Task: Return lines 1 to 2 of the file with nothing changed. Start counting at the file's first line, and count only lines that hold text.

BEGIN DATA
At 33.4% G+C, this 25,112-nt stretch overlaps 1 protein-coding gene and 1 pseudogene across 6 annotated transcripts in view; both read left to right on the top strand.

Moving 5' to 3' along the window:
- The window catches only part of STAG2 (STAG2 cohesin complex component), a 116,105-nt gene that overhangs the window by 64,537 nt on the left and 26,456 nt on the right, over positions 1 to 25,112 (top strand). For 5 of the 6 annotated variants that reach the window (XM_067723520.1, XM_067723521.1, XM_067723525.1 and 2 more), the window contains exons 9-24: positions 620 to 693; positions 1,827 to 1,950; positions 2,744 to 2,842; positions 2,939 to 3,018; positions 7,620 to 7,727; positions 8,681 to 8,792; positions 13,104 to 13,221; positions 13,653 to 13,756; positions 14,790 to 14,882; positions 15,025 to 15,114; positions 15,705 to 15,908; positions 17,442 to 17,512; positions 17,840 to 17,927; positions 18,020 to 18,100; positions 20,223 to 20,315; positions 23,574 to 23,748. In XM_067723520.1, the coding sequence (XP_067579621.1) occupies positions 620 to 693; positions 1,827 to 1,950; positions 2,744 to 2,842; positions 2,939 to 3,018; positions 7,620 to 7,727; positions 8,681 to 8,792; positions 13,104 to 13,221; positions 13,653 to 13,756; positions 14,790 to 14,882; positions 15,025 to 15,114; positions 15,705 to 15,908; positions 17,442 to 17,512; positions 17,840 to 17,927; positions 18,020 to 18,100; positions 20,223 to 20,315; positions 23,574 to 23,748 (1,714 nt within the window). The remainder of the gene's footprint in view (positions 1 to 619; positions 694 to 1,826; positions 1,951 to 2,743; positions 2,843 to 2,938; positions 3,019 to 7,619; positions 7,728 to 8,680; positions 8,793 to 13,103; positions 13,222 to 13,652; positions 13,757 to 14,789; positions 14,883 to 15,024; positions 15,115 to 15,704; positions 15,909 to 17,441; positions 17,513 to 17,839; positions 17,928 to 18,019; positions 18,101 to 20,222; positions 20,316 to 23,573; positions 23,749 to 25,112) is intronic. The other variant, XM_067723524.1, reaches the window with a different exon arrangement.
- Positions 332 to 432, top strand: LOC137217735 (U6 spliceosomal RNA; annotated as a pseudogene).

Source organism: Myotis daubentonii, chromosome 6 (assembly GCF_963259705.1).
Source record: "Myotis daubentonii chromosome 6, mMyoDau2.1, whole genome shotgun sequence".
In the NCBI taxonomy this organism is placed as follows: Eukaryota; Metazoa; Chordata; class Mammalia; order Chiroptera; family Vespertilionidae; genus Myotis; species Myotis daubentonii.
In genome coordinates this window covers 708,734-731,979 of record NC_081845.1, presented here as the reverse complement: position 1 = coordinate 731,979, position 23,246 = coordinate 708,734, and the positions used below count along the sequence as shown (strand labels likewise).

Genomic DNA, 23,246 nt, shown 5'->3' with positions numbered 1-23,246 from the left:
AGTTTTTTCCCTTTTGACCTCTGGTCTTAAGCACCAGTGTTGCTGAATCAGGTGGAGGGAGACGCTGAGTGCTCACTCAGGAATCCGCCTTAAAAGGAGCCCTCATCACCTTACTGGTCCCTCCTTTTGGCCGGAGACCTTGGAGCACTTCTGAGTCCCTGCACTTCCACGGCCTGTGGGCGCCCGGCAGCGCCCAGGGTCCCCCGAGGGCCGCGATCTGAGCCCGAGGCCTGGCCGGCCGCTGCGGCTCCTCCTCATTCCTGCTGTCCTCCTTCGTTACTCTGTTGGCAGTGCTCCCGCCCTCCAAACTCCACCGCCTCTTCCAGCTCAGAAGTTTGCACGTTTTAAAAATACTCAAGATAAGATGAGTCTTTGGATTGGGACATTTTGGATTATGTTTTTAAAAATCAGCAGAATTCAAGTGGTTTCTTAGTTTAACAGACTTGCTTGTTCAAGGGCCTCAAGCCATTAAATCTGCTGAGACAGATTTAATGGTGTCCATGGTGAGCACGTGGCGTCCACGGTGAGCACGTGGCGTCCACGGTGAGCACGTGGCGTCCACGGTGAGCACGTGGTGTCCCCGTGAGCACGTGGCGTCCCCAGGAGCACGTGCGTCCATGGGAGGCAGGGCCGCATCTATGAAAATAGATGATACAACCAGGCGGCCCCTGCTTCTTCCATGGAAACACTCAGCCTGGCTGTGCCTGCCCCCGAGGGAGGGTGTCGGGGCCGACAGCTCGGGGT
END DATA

At 33.4% G+C, this 25,112-nt stretch overlaps 1 protein-coding gene and 1 pseudogene across 6 annotated transcripts in view; both read left to right on the top strand.

Moving 5' to 3' along the window: